A year ago today, Juneteenth (a contraction of “June 19th”) became a federal holiday.
The holiday marks the date (in 1865) that U.S. Army officer Gordon Granger read General Order No. 3 to the people of Galveston, Texas. The order reinforced the Emancipation Proclamation, which had been issued two and a half years earlier, by asserting that “all slaves are free.”
This mattered because Texas still had about 250,000 slaves. Why? Because “the state never had the large Union army presence necessary to enforce the proclamation.”
Intriguingly, a baby born in nearby Harris County, Texas, in 1930 — long after the Civil War was over — may have been named “Juneteenth.”
I first discovered her a few years ago, while doing research for a post about unusual names in Harris County. She was born into an African-American family on June 26th — a week after Juneteenth — but “June tenth” is the name that appears to be written on her birth certificate (above).
In later records, on the other hand, she’s consistently listed as “Juneteena” or “June Teena.” I even found her mentioned in a 1980s cookbook:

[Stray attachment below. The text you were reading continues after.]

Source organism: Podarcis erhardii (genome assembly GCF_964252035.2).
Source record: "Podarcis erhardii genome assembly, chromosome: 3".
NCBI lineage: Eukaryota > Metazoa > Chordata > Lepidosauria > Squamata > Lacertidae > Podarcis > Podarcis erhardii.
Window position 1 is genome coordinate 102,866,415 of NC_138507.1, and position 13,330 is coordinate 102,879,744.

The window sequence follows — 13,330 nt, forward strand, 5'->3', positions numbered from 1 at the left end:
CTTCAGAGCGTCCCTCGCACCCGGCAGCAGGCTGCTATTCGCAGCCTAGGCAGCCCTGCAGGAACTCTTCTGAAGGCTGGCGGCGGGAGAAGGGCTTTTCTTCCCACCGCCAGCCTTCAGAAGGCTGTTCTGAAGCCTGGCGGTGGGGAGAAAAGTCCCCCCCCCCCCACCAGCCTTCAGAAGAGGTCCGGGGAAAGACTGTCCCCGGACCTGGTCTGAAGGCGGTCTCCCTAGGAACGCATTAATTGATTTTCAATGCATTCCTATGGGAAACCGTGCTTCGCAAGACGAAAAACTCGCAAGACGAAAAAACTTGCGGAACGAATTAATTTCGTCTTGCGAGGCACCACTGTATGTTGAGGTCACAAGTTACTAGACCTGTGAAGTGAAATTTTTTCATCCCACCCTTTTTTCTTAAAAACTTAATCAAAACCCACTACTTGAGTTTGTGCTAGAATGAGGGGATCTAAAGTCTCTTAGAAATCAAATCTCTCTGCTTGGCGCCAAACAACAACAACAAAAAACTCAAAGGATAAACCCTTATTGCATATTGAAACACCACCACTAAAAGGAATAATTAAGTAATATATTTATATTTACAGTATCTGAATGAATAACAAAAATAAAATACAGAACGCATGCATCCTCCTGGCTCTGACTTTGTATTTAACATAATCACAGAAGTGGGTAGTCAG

This is one of my personal favorites, the peach pie-cobbler from June Teena Anderson, one of the Panhandle’s finest cooks.
She died in 1999, and on her gravestone her name is written “June T. Anderson.”
It’s impossible to know the original intentions of her parents (who were named Allen and Margie Anderson, btw). But it does seem plausible — given their cultural heritage, their location, and the baby’s birth date — that they had wanted to name her Juneteenth.
What are your thoughts on this?
- Hurd, Michael. “How Juneteenth Brought Emancipation to Enslaved People in Texas.” Texas Highways June 2020.
- Juneteenth: What It Is and how It Is Observed – NPR
- June Tenth Anderson, Texas Birth Certificates, FamilySearch
- Smith, Joanne. Texas Highways Cookbook. Austin: University of Texas Press, 1986.